Here's a price comparison between conventional meat prices and their grass-fed alternatives with some plant-based product prices added into the mix:
The Paleo diet is a great place to start for people with lactose intolerance. It omits all dairy products. It's also good for those with gluten intolerance because they cut out grains as well! This is especially true for anyone suffering from eczema because either of these diets helps to soothe flare-ups immensely.
The Paleo Diet - What Did Cavemen Eat?
Paleo is short for Paleolithic - the period of human development over 2.5 million years ago; well before the advent of the grocery store. Humans only ate foods that were readily available.
Yes, this spans back far before the invention of agriculture. And before you ask, no. They didn’t even have Instacart. These pre-Facebook humans had to adapt genetically to their limitations in food supply to become healthier and stronger.
Advocates for this animal based, low-carbohydrate diet argue that there's too little a time frame between the Paleolithic era and the Facebook era for the human body to adapt to our new diets. They even say that this lack of adaptation is responsible for diabetes and obesity.
The Caveman Diet Includes These Foods:
- Grass-fed proteins
- Wild seafood
- Plant-based oils
- Fibrous veggies
- Fruit - only to a small degree
Paleo restricts food groups that theoretically, prehistoric humans would not have eaten. These include:
- Legumes and pulses (soybeans and peanuts included)
- Refined sugars
- Artificial sweeteners
What Do the Blue Zone Centenarians Eat?
As the old adage goes, you are what you eat. The measure of a Blue Zoner’s stomach consists of a 95 percent vibrant and thriving plant-based diet full of top longevity foods.
100% Whole Grains:
The richer they are in fiber, the better. They average about 10-15 grams of fiber per day.
- Whole grain bread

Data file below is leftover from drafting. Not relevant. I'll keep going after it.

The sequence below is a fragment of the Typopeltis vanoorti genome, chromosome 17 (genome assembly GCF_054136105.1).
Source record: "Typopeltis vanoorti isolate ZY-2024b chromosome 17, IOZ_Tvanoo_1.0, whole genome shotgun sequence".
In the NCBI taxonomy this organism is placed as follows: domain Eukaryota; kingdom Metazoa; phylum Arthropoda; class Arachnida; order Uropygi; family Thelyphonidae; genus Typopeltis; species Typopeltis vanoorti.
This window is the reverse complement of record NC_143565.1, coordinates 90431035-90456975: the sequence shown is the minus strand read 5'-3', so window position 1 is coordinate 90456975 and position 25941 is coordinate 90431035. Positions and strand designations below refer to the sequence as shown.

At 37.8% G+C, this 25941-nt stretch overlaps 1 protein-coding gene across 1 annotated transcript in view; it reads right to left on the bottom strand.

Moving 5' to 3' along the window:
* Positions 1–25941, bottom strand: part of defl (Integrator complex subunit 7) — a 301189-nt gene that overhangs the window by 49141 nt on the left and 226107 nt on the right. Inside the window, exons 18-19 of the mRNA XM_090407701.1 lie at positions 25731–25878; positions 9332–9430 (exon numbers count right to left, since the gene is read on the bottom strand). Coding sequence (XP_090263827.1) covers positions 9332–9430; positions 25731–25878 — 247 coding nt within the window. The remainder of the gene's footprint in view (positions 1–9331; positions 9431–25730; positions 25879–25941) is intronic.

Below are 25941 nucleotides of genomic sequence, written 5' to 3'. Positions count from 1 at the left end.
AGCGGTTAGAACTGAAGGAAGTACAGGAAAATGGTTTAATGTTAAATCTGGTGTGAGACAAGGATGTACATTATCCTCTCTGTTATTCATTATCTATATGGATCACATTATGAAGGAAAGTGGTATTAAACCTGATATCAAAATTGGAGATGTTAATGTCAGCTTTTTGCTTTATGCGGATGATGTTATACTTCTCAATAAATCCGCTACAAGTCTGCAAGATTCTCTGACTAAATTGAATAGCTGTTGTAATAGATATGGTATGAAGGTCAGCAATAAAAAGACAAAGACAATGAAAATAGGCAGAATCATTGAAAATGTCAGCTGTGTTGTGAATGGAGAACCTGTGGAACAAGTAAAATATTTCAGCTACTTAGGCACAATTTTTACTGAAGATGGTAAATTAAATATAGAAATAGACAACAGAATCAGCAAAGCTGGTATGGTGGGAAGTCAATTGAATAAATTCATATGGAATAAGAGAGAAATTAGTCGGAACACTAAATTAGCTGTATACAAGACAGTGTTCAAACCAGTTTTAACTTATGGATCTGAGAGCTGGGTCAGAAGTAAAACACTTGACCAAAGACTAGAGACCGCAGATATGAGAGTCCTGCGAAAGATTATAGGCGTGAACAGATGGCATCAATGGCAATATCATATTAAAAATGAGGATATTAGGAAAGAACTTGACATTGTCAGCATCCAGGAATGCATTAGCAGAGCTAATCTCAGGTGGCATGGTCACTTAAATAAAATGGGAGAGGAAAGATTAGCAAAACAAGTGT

- Brown rice
- Bulgur Wheat
- Whole cornmeal
Although the USDA recommends that we eat 25-35 grams daily, most Americans don't get enough fiber from their current diets.
Nuts (Unsalted), Raw, or Lightly Toasted:
Blue Zone folk typically eat about two handfuls of nuts per day, ranging from:
- Brazil nuts
Just about all nuts are included, in 1-2 ounce portions per serving. They also aren’t averse to eating nuts alone, but they mix nuts with other things, too. (E.g., stew with almonds, cashews in stir-fry).
Beans, Legumes, and Pulses:
Blue Zoners eat approximately one cup of beans per day.
- Kidney beans
- Great northern beans
- Black beans
- Pinto beans
- Split peas
Fun fact: Tofu is made from fermented soybeans. In Okinawa, tofu is eaten every day in addition to rice.
Not sure what to make for dinner while transitioning into a plant-based diet? There are so many great fresh ready-made options to try while collecting new ideas and expanding the tastebud's horizons...
Wow, that's a lot of carbs!
All of those legumes, whole wheats, and nuts are surely packed with carbs! But it’s the type of carbs that count. Blue Zoners eat about 50-80 percent complex carbohydrates; unprocessed, full of fiber with big, long molecular chains that scream, "Eat me! I’m nutritious!"